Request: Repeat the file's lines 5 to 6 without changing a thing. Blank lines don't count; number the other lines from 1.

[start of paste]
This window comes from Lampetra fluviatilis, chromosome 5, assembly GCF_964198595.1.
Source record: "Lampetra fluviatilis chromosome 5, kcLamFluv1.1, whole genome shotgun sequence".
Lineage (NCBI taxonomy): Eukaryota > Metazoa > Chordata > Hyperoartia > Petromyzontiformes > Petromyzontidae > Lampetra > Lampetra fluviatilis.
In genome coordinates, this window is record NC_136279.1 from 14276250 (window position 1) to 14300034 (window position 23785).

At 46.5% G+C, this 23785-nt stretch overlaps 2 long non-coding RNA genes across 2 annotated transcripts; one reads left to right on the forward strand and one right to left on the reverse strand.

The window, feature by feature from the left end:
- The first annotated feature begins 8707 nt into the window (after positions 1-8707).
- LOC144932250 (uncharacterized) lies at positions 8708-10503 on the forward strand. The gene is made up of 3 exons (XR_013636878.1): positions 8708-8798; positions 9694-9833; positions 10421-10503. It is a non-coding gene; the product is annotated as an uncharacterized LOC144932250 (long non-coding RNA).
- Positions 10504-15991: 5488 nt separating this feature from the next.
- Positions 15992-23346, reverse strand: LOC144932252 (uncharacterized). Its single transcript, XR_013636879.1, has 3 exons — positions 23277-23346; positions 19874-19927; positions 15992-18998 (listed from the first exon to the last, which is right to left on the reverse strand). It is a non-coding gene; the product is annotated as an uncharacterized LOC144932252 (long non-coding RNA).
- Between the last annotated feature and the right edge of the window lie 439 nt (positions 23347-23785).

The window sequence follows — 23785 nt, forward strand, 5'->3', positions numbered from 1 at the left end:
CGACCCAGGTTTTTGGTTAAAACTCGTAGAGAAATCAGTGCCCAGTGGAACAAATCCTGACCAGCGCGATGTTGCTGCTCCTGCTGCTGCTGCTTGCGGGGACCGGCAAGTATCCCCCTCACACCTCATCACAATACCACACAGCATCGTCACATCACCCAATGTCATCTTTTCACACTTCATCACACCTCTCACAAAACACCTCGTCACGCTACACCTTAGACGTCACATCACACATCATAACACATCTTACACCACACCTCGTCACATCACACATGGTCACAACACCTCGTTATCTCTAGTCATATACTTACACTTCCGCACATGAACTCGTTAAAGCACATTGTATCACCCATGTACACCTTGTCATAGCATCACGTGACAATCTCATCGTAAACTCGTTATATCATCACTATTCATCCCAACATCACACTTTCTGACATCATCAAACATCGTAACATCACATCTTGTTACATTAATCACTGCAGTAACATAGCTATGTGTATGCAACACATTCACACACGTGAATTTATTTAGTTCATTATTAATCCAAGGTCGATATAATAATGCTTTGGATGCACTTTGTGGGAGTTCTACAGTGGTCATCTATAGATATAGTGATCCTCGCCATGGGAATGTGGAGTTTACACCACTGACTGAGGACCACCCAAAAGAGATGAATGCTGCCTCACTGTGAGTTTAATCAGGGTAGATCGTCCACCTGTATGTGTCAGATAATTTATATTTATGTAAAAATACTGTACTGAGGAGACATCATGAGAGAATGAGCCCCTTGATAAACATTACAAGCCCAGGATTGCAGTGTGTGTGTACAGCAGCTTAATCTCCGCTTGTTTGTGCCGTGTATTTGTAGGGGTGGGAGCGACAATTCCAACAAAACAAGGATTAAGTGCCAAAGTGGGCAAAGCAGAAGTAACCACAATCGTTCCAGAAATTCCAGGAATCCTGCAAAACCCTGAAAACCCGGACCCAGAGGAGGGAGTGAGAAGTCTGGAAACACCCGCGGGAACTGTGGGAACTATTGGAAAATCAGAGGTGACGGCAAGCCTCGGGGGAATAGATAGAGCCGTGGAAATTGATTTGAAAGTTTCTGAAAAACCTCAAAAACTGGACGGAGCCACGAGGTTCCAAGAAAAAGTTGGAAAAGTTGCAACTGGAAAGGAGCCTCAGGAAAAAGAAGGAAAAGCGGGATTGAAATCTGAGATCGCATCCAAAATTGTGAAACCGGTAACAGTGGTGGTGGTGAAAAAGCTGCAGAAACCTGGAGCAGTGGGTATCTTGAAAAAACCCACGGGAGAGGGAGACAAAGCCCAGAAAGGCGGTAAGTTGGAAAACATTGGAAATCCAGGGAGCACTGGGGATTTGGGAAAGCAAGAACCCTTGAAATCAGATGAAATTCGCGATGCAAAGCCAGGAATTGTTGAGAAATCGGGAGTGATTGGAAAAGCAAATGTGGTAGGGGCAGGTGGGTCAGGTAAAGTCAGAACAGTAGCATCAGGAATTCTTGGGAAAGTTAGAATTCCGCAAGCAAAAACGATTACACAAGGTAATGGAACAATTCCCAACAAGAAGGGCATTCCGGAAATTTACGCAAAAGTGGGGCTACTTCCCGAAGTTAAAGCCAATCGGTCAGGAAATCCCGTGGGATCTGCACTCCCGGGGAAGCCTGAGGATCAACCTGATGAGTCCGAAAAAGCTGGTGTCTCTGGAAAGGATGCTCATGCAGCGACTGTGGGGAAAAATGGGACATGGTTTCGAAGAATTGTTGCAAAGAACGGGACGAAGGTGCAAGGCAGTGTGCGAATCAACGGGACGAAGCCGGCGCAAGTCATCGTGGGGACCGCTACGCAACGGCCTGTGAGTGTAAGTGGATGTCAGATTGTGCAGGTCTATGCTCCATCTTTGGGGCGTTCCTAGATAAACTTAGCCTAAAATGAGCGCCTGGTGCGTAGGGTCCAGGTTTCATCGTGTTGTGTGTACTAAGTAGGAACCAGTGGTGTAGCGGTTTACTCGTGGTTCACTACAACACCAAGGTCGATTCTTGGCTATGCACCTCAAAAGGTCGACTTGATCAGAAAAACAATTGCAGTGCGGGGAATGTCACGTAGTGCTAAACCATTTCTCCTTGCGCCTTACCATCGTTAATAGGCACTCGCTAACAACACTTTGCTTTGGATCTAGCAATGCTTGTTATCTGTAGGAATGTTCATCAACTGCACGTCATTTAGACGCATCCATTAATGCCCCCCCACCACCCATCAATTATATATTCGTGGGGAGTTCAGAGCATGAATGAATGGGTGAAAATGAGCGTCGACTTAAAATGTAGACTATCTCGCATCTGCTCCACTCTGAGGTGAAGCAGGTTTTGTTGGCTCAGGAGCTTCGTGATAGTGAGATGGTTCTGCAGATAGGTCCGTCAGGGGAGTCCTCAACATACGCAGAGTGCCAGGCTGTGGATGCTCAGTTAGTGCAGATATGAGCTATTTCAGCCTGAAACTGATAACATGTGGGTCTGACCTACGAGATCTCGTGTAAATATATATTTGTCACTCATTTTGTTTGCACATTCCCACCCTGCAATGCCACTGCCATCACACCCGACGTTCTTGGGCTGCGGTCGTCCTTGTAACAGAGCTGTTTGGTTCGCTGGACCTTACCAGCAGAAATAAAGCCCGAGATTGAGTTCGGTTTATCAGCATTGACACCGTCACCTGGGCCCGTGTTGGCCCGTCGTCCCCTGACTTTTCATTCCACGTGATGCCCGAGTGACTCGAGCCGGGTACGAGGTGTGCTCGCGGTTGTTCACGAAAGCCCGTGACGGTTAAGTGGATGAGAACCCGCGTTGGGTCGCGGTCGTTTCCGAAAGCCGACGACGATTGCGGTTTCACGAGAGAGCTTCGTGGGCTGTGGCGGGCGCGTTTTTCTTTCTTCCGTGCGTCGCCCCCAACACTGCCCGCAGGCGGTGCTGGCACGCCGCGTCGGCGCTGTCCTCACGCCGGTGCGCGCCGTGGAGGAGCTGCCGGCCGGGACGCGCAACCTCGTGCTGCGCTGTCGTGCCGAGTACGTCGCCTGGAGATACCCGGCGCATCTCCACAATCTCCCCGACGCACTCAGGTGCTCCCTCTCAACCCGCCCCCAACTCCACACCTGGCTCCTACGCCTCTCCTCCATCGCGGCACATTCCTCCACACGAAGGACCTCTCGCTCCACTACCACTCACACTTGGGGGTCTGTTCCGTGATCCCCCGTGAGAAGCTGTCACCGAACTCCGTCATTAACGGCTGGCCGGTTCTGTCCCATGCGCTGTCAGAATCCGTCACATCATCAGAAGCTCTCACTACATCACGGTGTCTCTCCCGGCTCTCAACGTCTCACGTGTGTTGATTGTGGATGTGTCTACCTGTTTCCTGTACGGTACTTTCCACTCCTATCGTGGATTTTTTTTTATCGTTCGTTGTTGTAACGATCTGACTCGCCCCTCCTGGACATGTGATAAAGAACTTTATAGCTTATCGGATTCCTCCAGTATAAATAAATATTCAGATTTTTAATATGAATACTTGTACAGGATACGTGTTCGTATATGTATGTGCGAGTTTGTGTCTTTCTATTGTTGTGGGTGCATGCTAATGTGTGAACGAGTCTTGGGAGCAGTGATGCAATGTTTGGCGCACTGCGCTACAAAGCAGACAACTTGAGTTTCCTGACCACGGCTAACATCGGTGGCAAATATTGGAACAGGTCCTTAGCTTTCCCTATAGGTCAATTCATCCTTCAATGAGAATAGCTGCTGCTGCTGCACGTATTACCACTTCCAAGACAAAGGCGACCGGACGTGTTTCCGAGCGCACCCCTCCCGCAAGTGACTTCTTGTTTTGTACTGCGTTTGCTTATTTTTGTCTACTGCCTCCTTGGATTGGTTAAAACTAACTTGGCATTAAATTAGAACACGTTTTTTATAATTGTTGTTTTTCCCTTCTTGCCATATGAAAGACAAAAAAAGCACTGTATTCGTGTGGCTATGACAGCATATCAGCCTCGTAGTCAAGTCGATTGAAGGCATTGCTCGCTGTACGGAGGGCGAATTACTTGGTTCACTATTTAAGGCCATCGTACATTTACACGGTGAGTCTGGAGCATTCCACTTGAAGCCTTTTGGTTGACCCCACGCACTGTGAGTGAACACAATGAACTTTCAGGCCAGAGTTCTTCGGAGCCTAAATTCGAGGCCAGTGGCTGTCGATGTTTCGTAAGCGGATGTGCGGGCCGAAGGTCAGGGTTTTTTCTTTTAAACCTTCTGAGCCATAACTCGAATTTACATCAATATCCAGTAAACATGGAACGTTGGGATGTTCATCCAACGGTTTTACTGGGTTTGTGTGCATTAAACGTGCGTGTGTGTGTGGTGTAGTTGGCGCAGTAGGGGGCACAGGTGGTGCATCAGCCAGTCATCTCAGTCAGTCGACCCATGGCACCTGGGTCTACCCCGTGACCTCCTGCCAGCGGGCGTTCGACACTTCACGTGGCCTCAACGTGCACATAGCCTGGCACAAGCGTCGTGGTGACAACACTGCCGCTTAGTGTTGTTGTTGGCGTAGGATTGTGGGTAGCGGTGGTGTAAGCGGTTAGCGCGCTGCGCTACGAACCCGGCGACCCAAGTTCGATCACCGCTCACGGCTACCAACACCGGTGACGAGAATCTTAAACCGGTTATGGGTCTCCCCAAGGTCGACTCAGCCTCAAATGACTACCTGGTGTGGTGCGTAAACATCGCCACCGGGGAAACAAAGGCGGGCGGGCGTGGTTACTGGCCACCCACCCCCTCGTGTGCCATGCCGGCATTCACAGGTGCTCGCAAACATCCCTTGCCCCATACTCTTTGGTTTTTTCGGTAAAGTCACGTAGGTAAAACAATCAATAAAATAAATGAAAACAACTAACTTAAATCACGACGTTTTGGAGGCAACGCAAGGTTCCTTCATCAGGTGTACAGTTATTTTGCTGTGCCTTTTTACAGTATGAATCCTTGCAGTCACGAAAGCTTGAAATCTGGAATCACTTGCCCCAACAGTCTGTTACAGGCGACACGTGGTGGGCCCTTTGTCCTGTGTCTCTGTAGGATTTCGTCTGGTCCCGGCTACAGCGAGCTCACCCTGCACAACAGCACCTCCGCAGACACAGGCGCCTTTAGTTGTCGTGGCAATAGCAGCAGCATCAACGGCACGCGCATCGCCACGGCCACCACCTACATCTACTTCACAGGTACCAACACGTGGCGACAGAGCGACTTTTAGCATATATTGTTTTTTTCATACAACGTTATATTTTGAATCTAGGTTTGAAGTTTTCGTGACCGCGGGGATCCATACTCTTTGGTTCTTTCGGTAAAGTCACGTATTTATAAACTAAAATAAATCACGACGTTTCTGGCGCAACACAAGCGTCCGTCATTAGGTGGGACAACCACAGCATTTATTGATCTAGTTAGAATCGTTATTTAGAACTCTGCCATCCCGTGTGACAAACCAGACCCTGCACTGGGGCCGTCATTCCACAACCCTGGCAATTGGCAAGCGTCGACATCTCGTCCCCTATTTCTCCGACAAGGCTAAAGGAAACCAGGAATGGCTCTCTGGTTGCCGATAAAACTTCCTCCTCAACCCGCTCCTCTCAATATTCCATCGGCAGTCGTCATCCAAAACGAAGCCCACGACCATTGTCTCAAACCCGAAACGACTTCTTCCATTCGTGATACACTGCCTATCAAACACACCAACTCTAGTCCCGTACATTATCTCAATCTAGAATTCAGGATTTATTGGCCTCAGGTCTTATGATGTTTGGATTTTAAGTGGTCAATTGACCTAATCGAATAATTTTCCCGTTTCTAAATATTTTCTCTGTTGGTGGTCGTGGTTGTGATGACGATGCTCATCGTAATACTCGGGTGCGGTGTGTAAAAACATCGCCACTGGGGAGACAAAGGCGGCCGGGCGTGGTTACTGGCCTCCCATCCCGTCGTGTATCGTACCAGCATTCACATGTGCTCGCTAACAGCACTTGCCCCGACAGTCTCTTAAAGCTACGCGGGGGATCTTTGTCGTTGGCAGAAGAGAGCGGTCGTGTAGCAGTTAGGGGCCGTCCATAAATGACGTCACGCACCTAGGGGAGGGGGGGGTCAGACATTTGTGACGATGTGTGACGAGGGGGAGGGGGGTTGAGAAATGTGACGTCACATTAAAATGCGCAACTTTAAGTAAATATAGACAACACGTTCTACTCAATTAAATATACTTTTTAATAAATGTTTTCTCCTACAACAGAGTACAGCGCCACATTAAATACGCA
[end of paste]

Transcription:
At 46.5% G+C, this 23785-nt stretch overlaps 2 long non-coding RNA genes across 2 annotated transcripts; one reads left to right on the forward strand and one right to left on the reverse strand.

The window, feature by feature from the left end: